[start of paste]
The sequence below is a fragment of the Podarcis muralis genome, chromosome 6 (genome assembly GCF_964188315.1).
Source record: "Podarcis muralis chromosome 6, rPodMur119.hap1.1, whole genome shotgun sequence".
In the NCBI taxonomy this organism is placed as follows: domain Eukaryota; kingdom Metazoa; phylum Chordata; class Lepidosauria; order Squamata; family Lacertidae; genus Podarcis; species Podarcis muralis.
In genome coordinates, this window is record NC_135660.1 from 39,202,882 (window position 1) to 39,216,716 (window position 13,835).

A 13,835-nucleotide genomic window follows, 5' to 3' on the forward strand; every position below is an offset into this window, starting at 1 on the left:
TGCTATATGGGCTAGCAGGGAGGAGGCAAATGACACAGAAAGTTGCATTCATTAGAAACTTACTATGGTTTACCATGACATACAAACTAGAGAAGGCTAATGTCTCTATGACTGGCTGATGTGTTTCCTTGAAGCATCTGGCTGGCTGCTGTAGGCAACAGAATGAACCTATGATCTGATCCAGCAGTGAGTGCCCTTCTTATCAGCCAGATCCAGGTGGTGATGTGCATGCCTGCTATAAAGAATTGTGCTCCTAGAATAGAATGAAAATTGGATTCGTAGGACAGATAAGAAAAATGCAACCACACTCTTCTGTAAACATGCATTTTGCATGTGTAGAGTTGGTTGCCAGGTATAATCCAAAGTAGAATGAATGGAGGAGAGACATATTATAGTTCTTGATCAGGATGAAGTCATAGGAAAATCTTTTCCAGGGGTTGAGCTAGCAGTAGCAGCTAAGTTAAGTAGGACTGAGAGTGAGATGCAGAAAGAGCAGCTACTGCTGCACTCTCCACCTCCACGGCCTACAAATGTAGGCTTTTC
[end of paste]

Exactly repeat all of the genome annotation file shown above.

The sequence below is a fragment of the Podarcis muralis genome, chromosome 6 (genome assembly GCF_964188315.1).
Source record: "Podarcis muralis chromosome 6, rPodMur119.hap1.1, whole genome shotgun sequence".
In the NCBI taxonomy this organism is placed as follows: domain Eukaryota; kingdom Metazoa; phylum Chordata; class Lepidosauria; order Squamata; family Lacertidae; genus Podarcis; species Podarcis muralis.
In genome coordinates, this window is record NC_135660.1 from 39,202,882 (window position 1) to 39,216,716 (window position 13,835).

A 13,835-nucleotide genomic window follows, 5' to 3' on the forward strand; every position below is an offset into this window, starting at 1 on the left:
TGCTATATGGGCTAGCAGGGAGGAGGCAAATGACACAGAAAGTTGCATTCATTAGAAACTTACTATGGTTTACCATGACATACAAACTAGAGAAGGCTAATGTCTCTATGACTGGCTGATGTGTTTCCTTGAAGCATCTGGCTGGCTGCTGTAGGCAACAGAATGAACCTATGATCTGATCCAGCAGTGAGTGCCCTTCTTATCAGCCAGATCCAGGTGGTGATGTGCATGCCTGCTATAAAGAATTGTGCTCCTAGAATAGAATGAAAATTGGATTCGTAGGACAGATAAGAAAAATGCAACCACACTCTTCTGTAAACATGCATTTTGCATGTGTAGAGTTGGTTGCCAGGTATAATCCAAAGTAGAATGAATGGAGGAGAGACATATTATAGTTCTTGATCAGGATGAAGTCATAGGAAAATCTTTTCCAGGGGTTGAGCTAGCAGTAGCAGCTAAGTTAAGTAGGACTGAGAGTGAGATGCAGAAAGAGCAGCTACTGCTGCACTCTCCACCTCCACGGCCTACAAATGTAGGCTTTTC